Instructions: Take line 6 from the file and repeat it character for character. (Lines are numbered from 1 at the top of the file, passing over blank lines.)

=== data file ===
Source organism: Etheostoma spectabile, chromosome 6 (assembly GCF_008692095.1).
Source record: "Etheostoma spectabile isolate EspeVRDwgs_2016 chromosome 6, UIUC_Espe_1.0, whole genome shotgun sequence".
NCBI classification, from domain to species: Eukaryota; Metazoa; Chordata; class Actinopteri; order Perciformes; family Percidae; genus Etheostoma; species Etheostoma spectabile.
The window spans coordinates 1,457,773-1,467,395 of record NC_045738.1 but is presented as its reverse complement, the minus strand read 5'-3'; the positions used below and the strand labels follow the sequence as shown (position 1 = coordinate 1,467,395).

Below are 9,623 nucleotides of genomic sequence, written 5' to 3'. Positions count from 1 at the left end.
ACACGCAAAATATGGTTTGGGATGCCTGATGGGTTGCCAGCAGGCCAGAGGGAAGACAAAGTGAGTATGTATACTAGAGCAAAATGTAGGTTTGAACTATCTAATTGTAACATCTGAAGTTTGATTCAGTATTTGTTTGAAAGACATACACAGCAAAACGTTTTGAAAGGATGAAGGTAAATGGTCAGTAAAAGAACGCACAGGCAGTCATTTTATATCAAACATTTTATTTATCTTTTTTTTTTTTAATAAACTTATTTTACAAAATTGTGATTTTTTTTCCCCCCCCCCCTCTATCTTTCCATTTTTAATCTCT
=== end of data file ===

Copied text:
ACACGCAAAATATGGTTTGGGATGCCTGATGGGTTGCCAGCAGGCCAGAGGGAAGACAAAGTGAGTATGTATACTAGAGCAAAATGTAGGTTTGAACTATCTAATTGTAACATCTGAAGTTTGATTCAGTATTTGTTTGAAAGACATACACAGCAAAACGTTTTGAAAGGATGAAGGTAAATGGTCAGTAAAAGAACGCACAGGCAGTCATTTTATATCAAACATTTTATTTATCTTTTTTTTTTTTAATAAACTTATTTTACAAAATTGTGATTTTTTTTCCCCCCCCCCCTCTATCTTTCCATTTTTAATCTCT